While I love old movies, there are all too many whose greatness is based on being innovative… for the time. I appreciate The Jazz Singer for what it did for sound cinema, but I hardly get super jazzed about watching it (sorry Jolson fans). But there’s something about a Charlie Chaplin movie that just never gets old, and Modern Times is no different. The humor translates into belly-roaring laughter in 2011 like I imagine it did in 1936. The destabilizing stresses of an increasingly fast-paced work environment coupled with, as the film’s opening intertitles proclaims, the American “pursuit of happiness,” creates a visible contradiction between the good life and how to get it that feels as relevant today as it did in the Depression era.
Modern Times is a film written, produced, directed by, and starring Charlie Chaplin. It was distributed by United Artists, a film studio he helped cofound in 1919 along with cinema heavy-hitters Mary Pickford, Douglas Fairbanks, and D.W. Griffith. As if that weren’t enough, Chaplin also composed the film’s score, including the original, lyric-less version of “Smile.” A song that would be later adapted for a Nat King Cole recording in the 1950s, only to be covered by artists from Judy Garland to Michael Jackson over the next half-century. Music or movies, whatever Chaplin touched either fell on someone’s head or turned to gold. And both can be said of Chaplin’s iconic character, the Tramp.
The boat-shoed, micro-mustachioed Little Tramp in his oversized pants and undersized jacket returned for his last appearance in Modern Times, where the hapless chap tries and hilariously, repeatedly fails to make it in the new industrialized world. The movie begins with the Tramp working in the Electro Steel factory, tightening screws on boards passing down the assembly line at Mach speed. The Little Tramp can’t keep up and can’t even scratch an itch without falling behind. At the same time, the factory manager shouts to the beefy, shirtless foreman to speed it up. Chaplin’s arms and legs spaz out after he’s been at the machine so long his motions become uncontrollable, an automated function of muscle memory programmed after repetition. Earlier, when Chaplin gets to take a break, the manager comes on a wall-size monitor screen and barks at the Tramp to get back to work, so the Tramp goes back to the line and tightens screws and tightens screws and tightens screws.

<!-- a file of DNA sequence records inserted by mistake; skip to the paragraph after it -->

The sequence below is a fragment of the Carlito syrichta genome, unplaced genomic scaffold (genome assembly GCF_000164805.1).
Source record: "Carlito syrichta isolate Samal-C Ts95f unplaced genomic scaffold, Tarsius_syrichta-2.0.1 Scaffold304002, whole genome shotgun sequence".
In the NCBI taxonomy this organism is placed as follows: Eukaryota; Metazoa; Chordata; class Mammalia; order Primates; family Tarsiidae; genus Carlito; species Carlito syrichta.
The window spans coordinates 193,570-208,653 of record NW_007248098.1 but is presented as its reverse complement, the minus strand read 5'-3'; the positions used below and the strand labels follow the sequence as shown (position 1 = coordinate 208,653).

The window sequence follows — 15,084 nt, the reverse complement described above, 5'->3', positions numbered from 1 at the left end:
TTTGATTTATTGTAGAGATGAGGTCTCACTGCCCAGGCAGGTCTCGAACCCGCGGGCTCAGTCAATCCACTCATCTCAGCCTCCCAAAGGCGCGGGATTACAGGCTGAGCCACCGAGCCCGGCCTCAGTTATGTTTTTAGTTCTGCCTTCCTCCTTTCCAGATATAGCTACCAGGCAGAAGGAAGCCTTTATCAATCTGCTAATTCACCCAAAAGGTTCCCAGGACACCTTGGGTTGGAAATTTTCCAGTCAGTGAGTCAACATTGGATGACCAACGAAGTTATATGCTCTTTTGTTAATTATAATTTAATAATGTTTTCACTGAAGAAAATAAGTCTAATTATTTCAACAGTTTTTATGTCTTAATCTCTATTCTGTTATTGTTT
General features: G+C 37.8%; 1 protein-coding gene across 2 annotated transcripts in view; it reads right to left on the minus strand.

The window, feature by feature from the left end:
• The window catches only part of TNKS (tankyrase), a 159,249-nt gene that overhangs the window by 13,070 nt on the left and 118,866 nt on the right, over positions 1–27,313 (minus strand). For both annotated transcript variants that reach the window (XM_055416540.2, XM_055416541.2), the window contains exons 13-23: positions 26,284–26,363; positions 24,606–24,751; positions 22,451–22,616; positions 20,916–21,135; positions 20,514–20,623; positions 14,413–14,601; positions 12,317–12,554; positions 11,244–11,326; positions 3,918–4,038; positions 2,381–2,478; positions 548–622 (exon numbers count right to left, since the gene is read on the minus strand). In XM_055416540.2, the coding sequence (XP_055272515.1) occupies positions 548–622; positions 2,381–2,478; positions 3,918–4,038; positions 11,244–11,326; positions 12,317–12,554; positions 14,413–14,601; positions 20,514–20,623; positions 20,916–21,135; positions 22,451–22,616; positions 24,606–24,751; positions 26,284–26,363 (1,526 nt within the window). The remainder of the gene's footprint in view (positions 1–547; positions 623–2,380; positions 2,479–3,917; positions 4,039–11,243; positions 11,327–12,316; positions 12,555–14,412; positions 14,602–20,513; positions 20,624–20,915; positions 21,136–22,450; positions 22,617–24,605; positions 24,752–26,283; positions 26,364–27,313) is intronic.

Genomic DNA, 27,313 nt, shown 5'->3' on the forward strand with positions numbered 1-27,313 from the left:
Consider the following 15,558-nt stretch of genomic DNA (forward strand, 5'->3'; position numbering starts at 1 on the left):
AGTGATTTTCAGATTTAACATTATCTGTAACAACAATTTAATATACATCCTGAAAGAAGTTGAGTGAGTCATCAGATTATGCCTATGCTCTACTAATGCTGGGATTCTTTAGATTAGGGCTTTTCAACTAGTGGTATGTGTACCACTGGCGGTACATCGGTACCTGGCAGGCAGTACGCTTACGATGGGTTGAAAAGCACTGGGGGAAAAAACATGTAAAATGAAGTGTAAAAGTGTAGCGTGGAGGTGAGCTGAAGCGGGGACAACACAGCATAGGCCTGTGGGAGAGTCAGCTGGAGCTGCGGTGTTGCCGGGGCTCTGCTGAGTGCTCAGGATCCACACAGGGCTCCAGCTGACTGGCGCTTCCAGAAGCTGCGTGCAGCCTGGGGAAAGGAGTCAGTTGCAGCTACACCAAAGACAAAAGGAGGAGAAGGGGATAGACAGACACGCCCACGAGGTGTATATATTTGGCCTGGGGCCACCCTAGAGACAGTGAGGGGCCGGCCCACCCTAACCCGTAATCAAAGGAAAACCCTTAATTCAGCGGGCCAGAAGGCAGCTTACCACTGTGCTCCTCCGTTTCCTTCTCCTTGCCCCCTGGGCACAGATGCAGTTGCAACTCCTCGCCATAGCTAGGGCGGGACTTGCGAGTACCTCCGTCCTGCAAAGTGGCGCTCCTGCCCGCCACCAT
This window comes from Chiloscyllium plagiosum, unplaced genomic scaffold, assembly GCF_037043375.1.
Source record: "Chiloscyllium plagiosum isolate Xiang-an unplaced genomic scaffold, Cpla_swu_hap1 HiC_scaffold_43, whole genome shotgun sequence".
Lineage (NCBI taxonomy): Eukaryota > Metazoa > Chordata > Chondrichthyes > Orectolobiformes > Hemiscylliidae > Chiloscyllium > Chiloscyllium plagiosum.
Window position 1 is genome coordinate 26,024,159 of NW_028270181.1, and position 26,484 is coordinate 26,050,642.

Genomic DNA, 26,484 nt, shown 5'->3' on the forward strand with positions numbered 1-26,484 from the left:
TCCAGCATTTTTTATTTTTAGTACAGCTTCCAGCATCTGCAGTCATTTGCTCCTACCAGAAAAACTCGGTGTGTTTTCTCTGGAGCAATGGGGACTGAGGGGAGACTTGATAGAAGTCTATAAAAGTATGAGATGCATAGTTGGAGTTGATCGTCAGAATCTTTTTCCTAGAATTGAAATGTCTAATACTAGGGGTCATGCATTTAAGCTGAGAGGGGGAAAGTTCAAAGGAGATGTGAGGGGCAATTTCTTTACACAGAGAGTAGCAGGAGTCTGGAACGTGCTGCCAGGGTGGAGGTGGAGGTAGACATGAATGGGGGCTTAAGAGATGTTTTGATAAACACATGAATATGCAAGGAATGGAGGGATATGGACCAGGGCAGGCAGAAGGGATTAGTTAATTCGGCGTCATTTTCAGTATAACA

Released in 1936, Modern Times came out over a decade after the release of sound cinema “talkies.” Yet Modern Times has all the traits of a silent film, with a few notable exceptions. Chaplin feared the Tramp’s magnetism and mystery would be lost if the character ever spoke. So he didn’t. The Little Tramp does sing at the end of Modern Times, but does so without actually saying anything. Instead, the Tramp’s final performance (in both Modern Times and Chaplin movies altogether) is a gibberish song he sings on the fly in a franco-italo fusion of language and nonsense. I’m talking lyrics such as:
La spinach or la busho,
Cigaretto porto bello,
Ce rakish spagoletto,
Ce le tu la ti la trois!
Senora fila scena,
voulez-vous la taximeter,
Le jaunta sur la seata,
Je le tu le tu le waaah!
It’s fantastically catchy. I don’t know Michael Jackson neglected to cover this one as well. But a singing tramp wasn’t the only sound exception. Interestingly, the few other moments where dialogue appears are always delivered through some mediator (think, Big Brother style screen on the whole back bathroom wall) and by some authority figure (think, the comic-reading manager). Through sound, as well as story, social discrepancies are revealed through the contrast between authority figures and characters like the starving, orphaned Gamin. None of the workers get an audible voice.